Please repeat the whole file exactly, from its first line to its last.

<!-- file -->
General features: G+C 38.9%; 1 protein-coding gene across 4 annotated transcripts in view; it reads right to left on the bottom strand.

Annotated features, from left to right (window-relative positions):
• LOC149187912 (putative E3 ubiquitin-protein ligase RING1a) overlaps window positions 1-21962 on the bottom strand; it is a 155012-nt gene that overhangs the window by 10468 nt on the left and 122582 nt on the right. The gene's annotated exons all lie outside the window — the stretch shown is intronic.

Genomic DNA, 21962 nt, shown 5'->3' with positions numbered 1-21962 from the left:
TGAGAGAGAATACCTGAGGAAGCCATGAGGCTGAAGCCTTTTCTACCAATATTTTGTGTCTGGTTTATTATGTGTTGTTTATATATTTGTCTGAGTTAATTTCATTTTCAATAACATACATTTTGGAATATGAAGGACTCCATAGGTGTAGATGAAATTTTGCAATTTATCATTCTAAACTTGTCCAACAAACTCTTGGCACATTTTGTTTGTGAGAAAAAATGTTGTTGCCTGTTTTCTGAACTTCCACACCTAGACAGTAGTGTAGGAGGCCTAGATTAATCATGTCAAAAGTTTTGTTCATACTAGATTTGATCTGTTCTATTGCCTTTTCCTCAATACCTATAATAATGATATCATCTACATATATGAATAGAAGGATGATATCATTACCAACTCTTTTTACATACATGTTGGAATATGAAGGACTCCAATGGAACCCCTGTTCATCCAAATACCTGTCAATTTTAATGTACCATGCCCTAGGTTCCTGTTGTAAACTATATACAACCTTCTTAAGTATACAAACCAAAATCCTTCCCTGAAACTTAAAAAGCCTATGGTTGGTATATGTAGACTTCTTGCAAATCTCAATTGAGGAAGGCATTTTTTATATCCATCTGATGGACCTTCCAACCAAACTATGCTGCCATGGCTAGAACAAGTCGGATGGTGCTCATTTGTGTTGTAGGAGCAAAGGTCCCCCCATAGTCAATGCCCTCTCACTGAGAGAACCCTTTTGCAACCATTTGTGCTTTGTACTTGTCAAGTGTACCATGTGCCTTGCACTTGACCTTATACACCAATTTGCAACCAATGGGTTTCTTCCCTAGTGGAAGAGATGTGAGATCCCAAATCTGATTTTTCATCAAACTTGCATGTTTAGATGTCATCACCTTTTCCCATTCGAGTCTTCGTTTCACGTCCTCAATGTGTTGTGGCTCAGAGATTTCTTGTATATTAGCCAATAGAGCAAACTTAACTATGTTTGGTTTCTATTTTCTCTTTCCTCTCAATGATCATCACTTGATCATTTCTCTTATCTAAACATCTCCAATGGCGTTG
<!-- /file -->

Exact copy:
General features: G+C 38.9%; 1 protein-coding gene across 4 annotated transcripts in view; it reads right to left on the bottom strand.

Annotated features, from left to right (window-relative positions):
• LOC149187912 (putative E3 ubiquitin-protein ligase RING1a) overlaps window positions 1-21962 on the bottom strand; it is a 155012-nt gene that overhangs the window by 10468 nt on the left and 122582 nt on the right. The gene's annotated exons all lie outside the window — the stretch shown is intronic.

Genomic DNA, 21962 nt, shown 5'->3' with positions numbered 1-21962 from the left:
TGAGAGAGAATACCTGAGGAAGCCATGAGGCTGAAGCCTTTTCTACCAATATTTTGTGTCTGGTTTATTATGTGTTGTTTATATATTTGTCTGAGTTAATTTCATTTTCAATAACATACATTTTGGAATATGAAGGACTCCATAGGTGTAGATGAAATTTTGCAATTTATCATTCTAAACTTGTCCAACAAACTCTTGGCACATTTTGTTTGTGAGAAAAAATGTTGTTGCCTGTTTTCTGAACTTCCACACCTAGACAGTAGTGTAGGAGGCCTAGATTAATCATGTCAAAAGTTTTGTTCATACTAGATTTGATCTGTTCTATTGCCTTTTCCTCAATACCTATAATAATGATATCATCTACATATATGAATAGAAGGATGATATCATTACCAACTCTTTTTACATACATGTTGGAATATGAAGGACTCCAATGGAACCCCTGTTCATCCAAATACCTGTCAATTTTAATGTACCATGCCCTAGGTTCCTGTTGTAAACTATATACAACCTTCTTAAGTATACAAACCAAAATCCTTCCCTGAAACTTAAAAAGCCTATGGTTGGTATATGTAGACTTCTTGCAAATCTCAATTGAGGAAGGCATTTTTTATATCCATCTGATGGACCTTCCAACCAAACTATGCTGCCATGGCTAGAACAAGTCGGATGGTGCTCATTTGTGTTGTAGGAGCAAAGGTCCCCCCATAGTCAATGCCCTCTCACTGAGAGAACCCTTTTGCAACCATTTGTGCTTTGTACTTGTCAAGTGTACCATGTGCCTTGCACTTGACCTTATACACCAATTTGCAACCAATGGGTTTCTTCCCTAGTGGAAGAGATGTGAGATCCCAAATCTGATTTTTCATCAAACTTGCATGTTTAGATGTCATCACCTTTTCCCATTCGAGTCTTCGTTTCACGTCCTCAATGTGTTGTGGCTCAGAGATTTCTTGTATATTAGCCAATAGAGCAAACTTAACTATGTTTGGTTTCTATTTTCTCTTTCCTCTCAATGATCATCACTTGATCATTTCTCTTATCTAAACATCTCCAATGGCGTTG